WASHINGTON, July 28 2014 —Existing and new businesses operating in Jamaica will benefit from streamlined regulations and processes, public-private partnerships, as well as training and access to financing as a result of a US$ 50 million loan for the Foundations for Competitiveness and Growth Project, approved by the World Bank’s Board of Directors.
“This project complements Jamaica’s fiscal and monetary measures by supporting efforts within the public sector to enhance competitiveness among Jamaican enterprises,” said Jamaica’s Minister of Finance and Planning, Dr. Peter Phillips. “Creating the environment for innovation and enterprise will afford many vulnerable citizens real opportunities to earn their way out of poverty and marginalization.”
According to the 2014 World Bank “Doing Business” report, Jamaica ranked 23rd out of 189 economies in the category of starting a business, but is placed 168th in paying taxes. The cost for shipping a 20-foot container of goods from Kingston Port is estimated at US$ 1,530 compared to a Caribbean average of US$ 1,100 or US$ 630 in Dubai. However, the expansion of the Panama Canal in 2016 and the Government of Jamaica’s Logistics Hub Initiative offer new opportunities for private sector-led growth.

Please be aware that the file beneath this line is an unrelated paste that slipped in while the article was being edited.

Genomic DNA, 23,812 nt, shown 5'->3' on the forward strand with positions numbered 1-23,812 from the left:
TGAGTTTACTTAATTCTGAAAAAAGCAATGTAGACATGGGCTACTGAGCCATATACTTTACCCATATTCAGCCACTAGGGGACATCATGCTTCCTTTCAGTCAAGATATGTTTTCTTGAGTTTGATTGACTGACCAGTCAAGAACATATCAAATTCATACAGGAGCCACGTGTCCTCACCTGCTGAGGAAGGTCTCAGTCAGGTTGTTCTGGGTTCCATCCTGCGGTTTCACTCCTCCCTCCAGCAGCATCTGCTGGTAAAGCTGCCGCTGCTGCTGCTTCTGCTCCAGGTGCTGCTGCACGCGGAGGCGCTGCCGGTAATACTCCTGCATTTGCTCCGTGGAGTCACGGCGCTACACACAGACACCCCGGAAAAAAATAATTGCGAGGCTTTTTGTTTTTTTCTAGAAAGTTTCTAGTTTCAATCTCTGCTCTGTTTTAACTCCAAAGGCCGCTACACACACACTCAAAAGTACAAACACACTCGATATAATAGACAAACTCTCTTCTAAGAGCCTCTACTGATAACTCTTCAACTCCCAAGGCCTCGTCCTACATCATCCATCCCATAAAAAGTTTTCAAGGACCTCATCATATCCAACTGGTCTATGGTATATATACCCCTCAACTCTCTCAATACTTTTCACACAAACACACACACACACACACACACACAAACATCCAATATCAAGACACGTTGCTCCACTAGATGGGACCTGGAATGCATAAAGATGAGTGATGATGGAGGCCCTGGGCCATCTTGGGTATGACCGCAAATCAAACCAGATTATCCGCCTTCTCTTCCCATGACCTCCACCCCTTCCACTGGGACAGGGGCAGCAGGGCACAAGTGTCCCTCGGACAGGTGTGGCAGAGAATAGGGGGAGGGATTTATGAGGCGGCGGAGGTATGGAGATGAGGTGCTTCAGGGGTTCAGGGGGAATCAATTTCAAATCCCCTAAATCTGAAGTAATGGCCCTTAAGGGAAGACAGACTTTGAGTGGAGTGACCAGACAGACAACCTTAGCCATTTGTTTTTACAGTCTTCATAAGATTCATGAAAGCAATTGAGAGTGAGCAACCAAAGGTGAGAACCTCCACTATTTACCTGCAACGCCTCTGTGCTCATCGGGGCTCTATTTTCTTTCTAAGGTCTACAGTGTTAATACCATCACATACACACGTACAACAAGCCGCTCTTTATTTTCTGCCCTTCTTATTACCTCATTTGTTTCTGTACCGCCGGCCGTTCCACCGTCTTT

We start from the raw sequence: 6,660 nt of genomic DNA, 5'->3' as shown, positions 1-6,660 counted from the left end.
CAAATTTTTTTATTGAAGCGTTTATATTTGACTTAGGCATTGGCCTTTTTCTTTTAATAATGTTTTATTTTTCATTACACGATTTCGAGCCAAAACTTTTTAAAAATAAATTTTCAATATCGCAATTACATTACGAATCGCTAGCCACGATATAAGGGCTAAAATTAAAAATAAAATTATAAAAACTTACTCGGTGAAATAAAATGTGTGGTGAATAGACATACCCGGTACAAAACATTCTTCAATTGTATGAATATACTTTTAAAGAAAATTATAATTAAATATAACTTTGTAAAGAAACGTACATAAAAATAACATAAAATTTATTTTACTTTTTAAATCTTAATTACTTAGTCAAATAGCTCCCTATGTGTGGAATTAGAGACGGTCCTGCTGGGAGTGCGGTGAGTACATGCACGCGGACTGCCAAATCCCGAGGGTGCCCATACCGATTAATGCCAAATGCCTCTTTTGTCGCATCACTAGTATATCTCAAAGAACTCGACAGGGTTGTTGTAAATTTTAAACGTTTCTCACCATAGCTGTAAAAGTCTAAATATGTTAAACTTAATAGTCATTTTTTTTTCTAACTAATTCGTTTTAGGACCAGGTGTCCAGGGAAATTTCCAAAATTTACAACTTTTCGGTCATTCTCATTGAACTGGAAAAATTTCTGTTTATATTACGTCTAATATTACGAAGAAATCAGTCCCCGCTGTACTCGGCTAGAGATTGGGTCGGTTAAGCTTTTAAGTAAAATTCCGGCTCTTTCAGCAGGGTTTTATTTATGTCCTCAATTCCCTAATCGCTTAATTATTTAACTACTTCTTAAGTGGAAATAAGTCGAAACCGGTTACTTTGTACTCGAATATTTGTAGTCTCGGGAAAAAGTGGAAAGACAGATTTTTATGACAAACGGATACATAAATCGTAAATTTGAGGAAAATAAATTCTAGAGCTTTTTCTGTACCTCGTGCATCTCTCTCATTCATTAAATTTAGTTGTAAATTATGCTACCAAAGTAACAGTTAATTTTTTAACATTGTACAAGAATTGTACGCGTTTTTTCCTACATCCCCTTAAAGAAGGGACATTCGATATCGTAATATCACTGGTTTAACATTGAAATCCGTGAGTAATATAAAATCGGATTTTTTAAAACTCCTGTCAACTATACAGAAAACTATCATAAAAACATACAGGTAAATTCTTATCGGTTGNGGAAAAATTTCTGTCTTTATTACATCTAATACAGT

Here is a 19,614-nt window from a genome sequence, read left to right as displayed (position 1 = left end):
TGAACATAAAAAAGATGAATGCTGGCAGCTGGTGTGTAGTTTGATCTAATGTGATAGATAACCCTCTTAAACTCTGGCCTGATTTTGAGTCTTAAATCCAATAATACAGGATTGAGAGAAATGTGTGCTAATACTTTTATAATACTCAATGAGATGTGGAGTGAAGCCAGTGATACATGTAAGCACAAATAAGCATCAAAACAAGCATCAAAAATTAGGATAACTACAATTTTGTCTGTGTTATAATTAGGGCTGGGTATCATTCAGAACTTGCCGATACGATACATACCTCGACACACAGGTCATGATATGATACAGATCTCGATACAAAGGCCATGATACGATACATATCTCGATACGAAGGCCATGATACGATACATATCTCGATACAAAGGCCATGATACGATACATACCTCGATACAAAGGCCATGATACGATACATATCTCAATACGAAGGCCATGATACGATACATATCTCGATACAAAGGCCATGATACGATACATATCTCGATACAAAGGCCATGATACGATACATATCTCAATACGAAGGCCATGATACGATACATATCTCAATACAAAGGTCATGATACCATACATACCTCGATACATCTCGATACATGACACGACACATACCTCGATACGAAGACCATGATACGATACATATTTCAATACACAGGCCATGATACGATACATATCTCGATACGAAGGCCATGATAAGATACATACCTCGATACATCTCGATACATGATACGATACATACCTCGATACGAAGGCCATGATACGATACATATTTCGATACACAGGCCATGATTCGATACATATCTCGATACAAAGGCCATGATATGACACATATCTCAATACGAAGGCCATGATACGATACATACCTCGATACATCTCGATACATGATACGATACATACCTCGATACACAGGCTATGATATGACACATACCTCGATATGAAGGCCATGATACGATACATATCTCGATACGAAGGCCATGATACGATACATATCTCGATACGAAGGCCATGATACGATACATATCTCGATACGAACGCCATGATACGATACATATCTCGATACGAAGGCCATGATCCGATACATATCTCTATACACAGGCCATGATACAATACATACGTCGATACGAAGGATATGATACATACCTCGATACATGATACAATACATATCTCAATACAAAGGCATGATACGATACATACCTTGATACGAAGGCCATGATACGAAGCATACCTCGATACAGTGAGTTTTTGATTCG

“This project is an essential building block to boost Jamaica’s competitiveness and private sector development,” said Sophie Sirtaine, World Bank Country Director for the Caribbean. “By reducing the time needed to register a new business or obtain a construction permit, and providing access to training and credit, small businesses will be able to grow and large companies will be interested in making strategic investments.”
The Foundations for Competitiveness and Growth Project will:
Improve the business climate and reduce the cost of business transactions through the adoption of new business environment and pro-competition laws, regulations, codes, policies and streamlined administrative procedures;
Mobilize about US$ 250 million in private capital to support strategic investment projects, such as for the Logistics Hub Initiative, which will be key to generate long-term growth; and
Provide training and access to credit to benefit more than 300 small and medium enterprises.
This six-year project is financed by an International Bank for Reconstruction and Development (IBRD) loan of US$ 50 million with a final maturity of 29.5 years and a 5.5-year grace period. It will be implemented by the Planning Institute of Jamaica in collaboration with the Development Bank of Jamaica and Jamaica Promotions Corporation, and falls within the commitment of the recently approved World Bank Group Country Partnership Strategy.